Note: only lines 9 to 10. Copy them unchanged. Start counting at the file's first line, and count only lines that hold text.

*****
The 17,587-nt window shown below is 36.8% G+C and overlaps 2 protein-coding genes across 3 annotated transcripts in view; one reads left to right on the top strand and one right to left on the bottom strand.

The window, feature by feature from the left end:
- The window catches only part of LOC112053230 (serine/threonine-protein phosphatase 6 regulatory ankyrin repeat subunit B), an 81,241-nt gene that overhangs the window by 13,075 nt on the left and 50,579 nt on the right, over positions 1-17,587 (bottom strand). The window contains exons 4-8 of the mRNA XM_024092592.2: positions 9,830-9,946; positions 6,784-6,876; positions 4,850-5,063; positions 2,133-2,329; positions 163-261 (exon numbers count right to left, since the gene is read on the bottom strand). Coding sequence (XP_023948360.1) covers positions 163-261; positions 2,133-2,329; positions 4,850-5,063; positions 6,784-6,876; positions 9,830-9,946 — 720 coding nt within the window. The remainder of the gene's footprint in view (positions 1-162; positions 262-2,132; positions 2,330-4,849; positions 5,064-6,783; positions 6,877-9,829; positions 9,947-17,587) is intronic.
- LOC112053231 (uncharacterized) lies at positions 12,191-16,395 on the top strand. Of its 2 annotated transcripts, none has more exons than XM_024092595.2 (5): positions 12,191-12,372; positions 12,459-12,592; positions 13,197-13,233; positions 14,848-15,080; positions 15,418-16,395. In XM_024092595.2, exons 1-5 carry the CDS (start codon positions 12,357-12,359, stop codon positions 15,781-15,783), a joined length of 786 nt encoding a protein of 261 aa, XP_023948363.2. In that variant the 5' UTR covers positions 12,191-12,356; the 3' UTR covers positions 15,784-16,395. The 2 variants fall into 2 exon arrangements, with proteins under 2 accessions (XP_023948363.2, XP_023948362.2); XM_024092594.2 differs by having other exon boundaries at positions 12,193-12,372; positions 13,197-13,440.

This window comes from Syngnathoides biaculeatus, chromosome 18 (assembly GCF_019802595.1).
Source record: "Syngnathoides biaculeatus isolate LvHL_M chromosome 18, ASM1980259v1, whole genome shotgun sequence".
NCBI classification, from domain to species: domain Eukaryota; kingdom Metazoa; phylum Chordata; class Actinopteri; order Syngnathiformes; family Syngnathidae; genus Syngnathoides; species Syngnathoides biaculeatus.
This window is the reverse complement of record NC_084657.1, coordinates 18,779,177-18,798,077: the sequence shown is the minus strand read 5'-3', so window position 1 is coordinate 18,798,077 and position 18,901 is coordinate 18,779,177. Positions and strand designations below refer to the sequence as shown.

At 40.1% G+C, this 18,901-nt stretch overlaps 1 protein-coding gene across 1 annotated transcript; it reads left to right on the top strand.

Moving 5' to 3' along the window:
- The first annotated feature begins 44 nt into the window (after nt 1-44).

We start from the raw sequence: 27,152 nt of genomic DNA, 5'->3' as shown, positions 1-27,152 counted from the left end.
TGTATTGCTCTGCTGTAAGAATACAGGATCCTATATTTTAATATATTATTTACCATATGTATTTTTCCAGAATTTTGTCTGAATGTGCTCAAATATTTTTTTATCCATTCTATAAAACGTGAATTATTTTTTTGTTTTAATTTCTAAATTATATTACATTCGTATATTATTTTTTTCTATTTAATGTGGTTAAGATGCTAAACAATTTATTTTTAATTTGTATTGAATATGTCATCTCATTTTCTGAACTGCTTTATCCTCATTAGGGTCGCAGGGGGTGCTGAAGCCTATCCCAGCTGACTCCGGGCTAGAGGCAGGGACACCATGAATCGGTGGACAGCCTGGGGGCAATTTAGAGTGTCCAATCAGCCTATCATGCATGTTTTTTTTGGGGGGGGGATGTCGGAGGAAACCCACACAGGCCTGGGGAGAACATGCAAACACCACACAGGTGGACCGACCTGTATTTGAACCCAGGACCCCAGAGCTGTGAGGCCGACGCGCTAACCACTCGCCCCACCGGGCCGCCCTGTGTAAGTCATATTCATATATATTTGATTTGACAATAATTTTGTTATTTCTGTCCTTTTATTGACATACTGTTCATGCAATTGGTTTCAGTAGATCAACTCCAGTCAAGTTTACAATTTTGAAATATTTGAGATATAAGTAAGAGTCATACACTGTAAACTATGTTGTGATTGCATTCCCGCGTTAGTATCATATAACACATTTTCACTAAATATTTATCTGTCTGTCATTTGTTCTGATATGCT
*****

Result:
At 40.1% G+C, this 18,901-nt stretch overlaps 1 protein-coding gene across 1 annotated transcript; it reads left to right on the top strand.

Moving 5' to 3' along the window: